Making your mark in the world can be a tenuous thing; as long as the good will of others holds up or their indifference doesn’t take over, you stand the chances of being forgotten within your lifetime. You may find fame and fortune, but the odds are against it. So don’t be depressed by that! Make every day fun. Create something, anything. I made a lovely postcard for a friend this morning with my Tate Mod postcard book (a book of blank postcards of heavy paper stock) with my watercolour pencils and it sort of turned out like I imagined it.
As far as I’m concerned, that’s success.
I got paid very well for a very short story: that’s success, too. But it can’t be the reason for doing it because writing takes so long even for a rather short story. The pleasure of creating, of figuring out the myriad puzzles that go into anything you make, that has to be its own reward — often it will be the only one you get. Hey, I didn’t say stop trying for more mundane success — keep at it. As the lottery ads in NY say, “Hey, you never know.” You stand a better chance at succeeding with your creativity that you do with the lottery anyway.
If you need a laugh, go read my silly poem “On Seeking a Place for a Picnic.” If you want something more substantial, go read my reviews and whatnot over at A Knife & A Quill. Or go “like” our Burning Bridges book trailer: it’s got a “dislike” — I suspect our former publisher has found it.
All right, enough delay: let me announce the first annual Postcard Fiction Contest prize winners. First, let me thank everyone who entered. I was well pleased with your cards and stories — some of you went all out and I have to say the postcards did enter into my deliberations. How could they not?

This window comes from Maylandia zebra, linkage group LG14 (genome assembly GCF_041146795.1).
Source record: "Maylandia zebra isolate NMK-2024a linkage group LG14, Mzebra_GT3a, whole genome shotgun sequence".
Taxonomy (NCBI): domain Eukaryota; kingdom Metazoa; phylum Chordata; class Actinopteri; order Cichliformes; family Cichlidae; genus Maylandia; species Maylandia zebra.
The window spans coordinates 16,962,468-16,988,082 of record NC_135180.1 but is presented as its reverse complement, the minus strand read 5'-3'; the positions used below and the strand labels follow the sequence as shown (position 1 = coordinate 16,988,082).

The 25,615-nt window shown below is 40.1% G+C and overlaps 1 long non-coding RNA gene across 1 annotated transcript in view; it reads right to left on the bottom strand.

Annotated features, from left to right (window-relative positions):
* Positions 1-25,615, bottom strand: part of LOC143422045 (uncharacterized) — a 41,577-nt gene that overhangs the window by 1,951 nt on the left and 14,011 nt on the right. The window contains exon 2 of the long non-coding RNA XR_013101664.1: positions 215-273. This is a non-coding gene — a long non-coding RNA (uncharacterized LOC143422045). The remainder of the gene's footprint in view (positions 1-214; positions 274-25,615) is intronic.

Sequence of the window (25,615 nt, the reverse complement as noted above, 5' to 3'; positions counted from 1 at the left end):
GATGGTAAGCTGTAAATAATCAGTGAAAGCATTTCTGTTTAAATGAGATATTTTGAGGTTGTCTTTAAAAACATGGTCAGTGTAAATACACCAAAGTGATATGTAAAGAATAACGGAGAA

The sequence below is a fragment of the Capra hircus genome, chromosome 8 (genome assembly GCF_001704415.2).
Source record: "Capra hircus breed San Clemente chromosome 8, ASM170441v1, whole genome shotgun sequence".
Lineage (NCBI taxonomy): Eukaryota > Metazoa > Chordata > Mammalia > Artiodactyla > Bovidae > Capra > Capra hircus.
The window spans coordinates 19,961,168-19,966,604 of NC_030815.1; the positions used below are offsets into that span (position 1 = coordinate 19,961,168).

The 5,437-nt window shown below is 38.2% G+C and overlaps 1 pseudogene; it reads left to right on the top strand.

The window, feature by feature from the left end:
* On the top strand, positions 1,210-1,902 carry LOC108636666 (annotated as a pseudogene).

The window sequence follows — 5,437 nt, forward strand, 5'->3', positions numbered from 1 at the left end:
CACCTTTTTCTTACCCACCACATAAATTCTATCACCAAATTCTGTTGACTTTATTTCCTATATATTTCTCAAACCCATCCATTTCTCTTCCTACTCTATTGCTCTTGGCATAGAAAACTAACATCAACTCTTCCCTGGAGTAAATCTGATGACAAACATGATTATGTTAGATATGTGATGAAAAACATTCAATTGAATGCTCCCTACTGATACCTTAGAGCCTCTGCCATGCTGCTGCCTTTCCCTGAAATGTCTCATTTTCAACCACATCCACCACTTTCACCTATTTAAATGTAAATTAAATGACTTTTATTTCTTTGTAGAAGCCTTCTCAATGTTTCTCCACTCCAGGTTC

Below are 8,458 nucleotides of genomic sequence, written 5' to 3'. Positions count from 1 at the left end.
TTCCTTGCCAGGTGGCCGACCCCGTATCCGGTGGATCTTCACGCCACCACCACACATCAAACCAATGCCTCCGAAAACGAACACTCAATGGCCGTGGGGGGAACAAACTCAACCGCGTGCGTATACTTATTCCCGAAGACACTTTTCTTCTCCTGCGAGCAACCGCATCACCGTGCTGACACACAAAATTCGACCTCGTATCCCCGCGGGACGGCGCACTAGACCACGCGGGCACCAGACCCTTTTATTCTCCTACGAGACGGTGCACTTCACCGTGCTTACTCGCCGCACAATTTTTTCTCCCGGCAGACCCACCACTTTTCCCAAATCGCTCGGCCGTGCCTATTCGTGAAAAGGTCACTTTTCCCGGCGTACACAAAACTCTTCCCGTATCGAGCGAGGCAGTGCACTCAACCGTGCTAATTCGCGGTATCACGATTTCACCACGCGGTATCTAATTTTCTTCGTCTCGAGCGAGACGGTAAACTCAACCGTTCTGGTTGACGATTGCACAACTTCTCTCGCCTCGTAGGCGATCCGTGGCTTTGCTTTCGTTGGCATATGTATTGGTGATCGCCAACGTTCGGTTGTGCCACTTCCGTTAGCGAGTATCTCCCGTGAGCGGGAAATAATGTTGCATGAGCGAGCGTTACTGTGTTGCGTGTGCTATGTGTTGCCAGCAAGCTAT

So I read and re-read and finally narrowed it down to three finalists. Because I promised a cash prize for the top winner, I decided I needed some other kind of prize, so it will be titles.
DICKINSON PRIZE (AKA second runner up)
“alessandra” for ‘Amherst’s Mad Pastoral’ on postcard of Trastevere (I can almost taste the food)
MOORE PRIZE (AKA first runner up)
“mbilokur” for ‘Better the devil you know’ on postcard of Frida Kahlo, Diego Rivera & a giant papier maché demon
and the grand prize including cash in the current value of US$25 goes to —
POSTCARD FICTION GRAND PRIZE
“shloobee” for ‘Don’t do it, Salvador!’ on postcard of ‘Salvador Dalí in jener fiktiven Position, die auf sein Gemälde La gare de perpignan übertragen wurde, assistiert von Dr. Soler-Roig in einem Helikopter’ of which the text here follows:
‘Don’t do it, Salvador!’ The lemur sounded more alarmed than she felt. Dalí was always up to some sort of ballbaggery and usually came out of it quite well. A token protest was always welcome to the artist’s ears, however, and the lemur liked to please. ‘Do not fear, my little one,’ said Salvador, ‘nothing can go wrong. This world is but an oyster in a jam jar ripe for the taking.’ The lemur watched as Salvador pushed himself from the balustrade and swan dived out into the empty space. He hung there for a moment, or so it seemed…and then plummeted to earth. The lemur watched him hit the ground. ‘Oh dear,’ she said. ‘Who does he suppose is going to clean that up?’